How to get started within polar research?
There are many ways to begin polar research, or even just to experience polar regions as a medical personnel, engineer, or logistics personnel. The Juneau Icefield Research Program (JIRP) is one of many options. This summer was spent traversing across the icefield in southeast Alaska learning how to survive in a glaciated region. After learning the necessary skills to live and move around on the ice, the real fun of science began.
The program can be divided up into several sections. The beginning of the summer involves safety/rescue, mountaineering, and skiing skills. The students learn the challenges that come with glacier travel and how to respond to any potentially unsafe condition. Crevasse rescue and wilderness first aid are both continually practiced throughout the entire program. These skills can then be applied to other regions in the world such as polar and high alpine regions.
Once all the necessary skills are obtained, the students enter the heart of the icefield. Ice and snow surround the group 360 degrees for miles and miles. There are 5 different research groups that go out and collect data every day. These groups begin working on their different glaciological projects for the remainder of the summer. Throughout the summer different faculty members circulate in and out every couple of weeks. Outside of JIRP, these individuals spend their time researching in Antarctica, Greenland, alpine regions around the world, and many other places. JIRP provides endless contacts for geoscientists, medics, and logistic personnel.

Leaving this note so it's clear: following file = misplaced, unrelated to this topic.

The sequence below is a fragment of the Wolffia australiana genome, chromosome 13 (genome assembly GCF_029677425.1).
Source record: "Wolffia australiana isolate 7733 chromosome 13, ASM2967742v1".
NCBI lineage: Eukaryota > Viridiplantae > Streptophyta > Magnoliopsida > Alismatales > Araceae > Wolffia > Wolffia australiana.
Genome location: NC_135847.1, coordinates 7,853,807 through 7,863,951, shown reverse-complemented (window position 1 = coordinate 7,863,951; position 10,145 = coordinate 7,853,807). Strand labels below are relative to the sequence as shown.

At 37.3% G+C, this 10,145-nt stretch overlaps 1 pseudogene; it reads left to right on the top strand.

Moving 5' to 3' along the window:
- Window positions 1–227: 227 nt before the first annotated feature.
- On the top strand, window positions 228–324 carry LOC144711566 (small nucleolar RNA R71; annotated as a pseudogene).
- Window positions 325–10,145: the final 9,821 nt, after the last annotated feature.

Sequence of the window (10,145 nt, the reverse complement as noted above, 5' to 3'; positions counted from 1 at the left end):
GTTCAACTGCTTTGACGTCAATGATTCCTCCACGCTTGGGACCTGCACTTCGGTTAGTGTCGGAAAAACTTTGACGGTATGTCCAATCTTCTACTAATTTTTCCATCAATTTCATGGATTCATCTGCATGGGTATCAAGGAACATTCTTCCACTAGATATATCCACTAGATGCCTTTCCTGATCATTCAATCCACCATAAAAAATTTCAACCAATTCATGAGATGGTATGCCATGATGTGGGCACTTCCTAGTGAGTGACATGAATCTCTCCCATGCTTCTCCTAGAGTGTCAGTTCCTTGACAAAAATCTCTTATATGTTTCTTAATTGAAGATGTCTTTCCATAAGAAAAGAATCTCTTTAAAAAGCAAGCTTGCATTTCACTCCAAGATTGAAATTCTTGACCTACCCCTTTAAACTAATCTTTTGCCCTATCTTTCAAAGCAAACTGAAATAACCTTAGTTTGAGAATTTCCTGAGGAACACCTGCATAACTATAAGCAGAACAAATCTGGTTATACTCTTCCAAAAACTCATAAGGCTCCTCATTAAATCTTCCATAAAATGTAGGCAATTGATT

Along with many different contacts, group projects provide a great insight into polar research. The projects range from cosmogenics (similar to MAGIC-DML research), stable isotope chemistry, geophysics using radar, ecology with plant succession, biogeochemistry, and mass balance. These projects can then be presented at different conferences and workshops where the participants’ list of contacts continues to grow!
The Juneau Icefield Research Program is an amazing gateway into the research of Antarctica, Greenland, and alpine regions.